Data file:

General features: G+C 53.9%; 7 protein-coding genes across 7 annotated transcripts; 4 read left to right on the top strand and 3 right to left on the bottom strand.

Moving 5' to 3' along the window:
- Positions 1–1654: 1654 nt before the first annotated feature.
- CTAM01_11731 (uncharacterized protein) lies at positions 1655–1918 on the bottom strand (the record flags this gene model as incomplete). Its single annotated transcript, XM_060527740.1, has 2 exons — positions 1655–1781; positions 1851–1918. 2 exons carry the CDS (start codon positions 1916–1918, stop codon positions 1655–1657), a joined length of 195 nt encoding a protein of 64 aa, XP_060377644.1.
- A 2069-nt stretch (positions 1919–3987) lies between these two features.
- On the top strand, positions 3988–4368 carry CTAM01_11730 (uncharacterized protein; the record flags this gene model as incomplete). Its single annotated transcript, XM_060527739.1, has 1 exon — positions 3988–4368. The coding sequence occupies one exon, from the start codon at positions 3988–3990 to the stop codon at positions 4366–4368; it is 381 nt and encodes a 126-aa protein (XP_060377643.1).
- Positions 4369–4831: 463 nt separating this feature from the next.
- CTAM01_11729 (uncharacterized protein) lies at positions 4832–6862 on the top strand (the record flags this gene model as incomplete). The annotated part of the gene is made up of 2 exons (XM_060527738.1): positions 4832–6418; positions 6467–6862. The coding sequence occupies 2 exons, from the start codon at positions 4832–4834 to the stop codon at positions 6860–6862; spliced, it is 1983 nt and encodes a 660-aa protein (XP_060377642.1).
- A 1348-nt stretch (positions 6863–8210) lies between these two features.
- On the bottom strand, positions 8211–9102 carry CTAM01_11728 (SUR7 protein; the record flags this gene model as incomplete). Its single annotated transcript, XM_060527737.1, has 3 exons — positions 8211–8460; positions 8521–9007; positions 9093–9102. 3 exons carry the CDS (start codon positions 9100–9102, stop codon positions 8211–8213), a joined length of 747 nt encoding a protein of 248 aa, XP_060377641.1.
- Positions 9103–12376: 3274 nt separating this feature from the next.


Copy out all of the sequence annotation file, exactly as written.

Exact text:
General features: G+C 53.9%; 7 protein-coding genes across 7 annotated transcripts; 4 read left to right on the top strand and 3 right to left on the bottom strand.

Moving 5' to 3' along the window:
- Positions 1–1654: 1654 nt before the first annotated feature.
- CTAM01_11731 (uncharacterized protein) lies at positions 1655–1918 on the bottom strand (the record flags this gene model as incomplete). Its single annotated transcript, XM_060527740.1, has 2 exons — positions 1655–1781; positions 1851–1918. 2 exons carry the CDS (start codon positions 1916–1918, stop codon positions 1655–1657), a joined length of 195 nt encoding a protein of 64 aa, XP_060377644.1.
- A 2069-nt stretch (positions 1919–3987) lies between these two features.
- On the top strand, positions 3988–4368 carry CTAM01_11730 (uncharacterized protein; the record flags this gene model as incomplete). Its single annotated transcript, XM_060527739.1, has 1 exon — positions 3988–4368. The coding sequence occupies one exon, from the start codon at positions 3988–3990 to the stop codon at positions 4366–4368; it is 381 nt and encodes a 126-aa protein (XP_060377643.1).
- Positions 4369–4831: 463 nt separating this feature from the next.
- CTAM01_11729 (uncharacterized protein) lies at positions 4832–6862 on the top strand (the record flags this gene model as incomplete). The annotated part of the gene is made up of 2 exons (XM_060527738.1): positions 4832–6418; positions 6467–6862. The coding sequence occupies 2 exons, from the start codon at positions 4832–4834 to the stop codon at positions 6860–6862; spliced, it is 1983 nt and encodes a 660-aa protein (XP_060377642.1).
- A 1348-nt stretch (positions 6863–8210) lies between these two features.
- On the bottom strand, positions 8211–9102 carry CTAM01_11728 (SUR7 protein; the record flags this gene model as incomplete). Its single annotated transcript, XM_060527737.1, has 3 exons — positions 8211–8460; positions 8521–9007; positions 9093–9102. 3 exons carry the CDS (start codon positions 9100–9102, stop codon positions 8211–8213), a joined length of 747 nt encoding a protein of 248 aa, XP_060377641.1.
- Positions 9103–12376: 3274 nt separating this feature from the next.